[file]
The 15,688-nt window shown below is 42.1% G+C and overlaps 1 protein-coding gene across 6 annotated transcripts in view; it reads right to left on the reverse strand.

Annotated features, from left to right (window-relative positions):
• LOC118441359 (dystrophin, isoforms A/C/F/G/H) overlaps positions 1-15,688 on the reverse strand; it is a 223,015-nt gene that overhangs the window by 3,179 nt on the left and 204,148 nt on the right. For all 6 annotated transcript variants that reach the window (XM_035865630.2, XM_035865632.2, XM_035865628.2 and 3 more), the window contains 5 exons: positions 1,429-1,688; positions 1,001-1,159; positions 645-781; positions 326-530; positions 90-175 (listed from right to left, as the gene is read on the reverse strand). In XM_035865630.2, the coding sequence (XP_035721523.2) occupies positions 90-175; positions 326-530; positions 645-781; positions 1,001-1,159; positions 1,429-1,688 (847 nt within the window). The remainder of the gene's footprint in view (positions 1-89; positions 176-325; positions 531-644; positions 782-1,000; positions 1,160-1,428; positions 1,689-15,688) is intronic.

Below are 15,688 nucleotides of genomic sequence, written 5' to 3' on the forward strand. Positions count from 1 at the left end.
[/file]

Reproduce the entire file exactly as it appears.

The 15,688-nt window shown below is 42.1% G+C and overlaps 1 protein-coding gene across 6 annotated transcripts in view; it reads right to left on the reverse strand.

Annotated features, from left to right (window-relative positions):
• LOC118441359 (dystrophin, isoforms A/C/F/G/H) overlaps positions 1-15,688 on the reverse strand; it is a 223,015-nt gene that overhangs the window by 3,179 nt on the left and 204,148 nt on the right. For all 6 annotated transcript variants that reach the window (XM_035865630.2, XM_035865632.2, XM_035865628.2 and 3 more), the window contains 5 exons: positions 1,429-1,688; positions 1,001-1,159; positions 645-781; positions 326-530; positions 90-175 (listed from right to left, as the gene is read on the reverse strand). In XM_035865630.2, the coding sequence (XP_035721523.2) occupies positions 90-175; positions 326-530; positions 645-781; positions 1,001-1,159; positions 1,429-1,688 (847 nt within the window). The remainder of the gene's footprint in view (positions 1-89; positions 176-325; positions 531-644; positions 782-1,000; positions 1,160-1,428; positions 1,689-15,688) is intronic.

Below are 15,688 nucleotides of genomic sequence, written 5' to 3' on the forward strand. Positions count from 1 at the left end.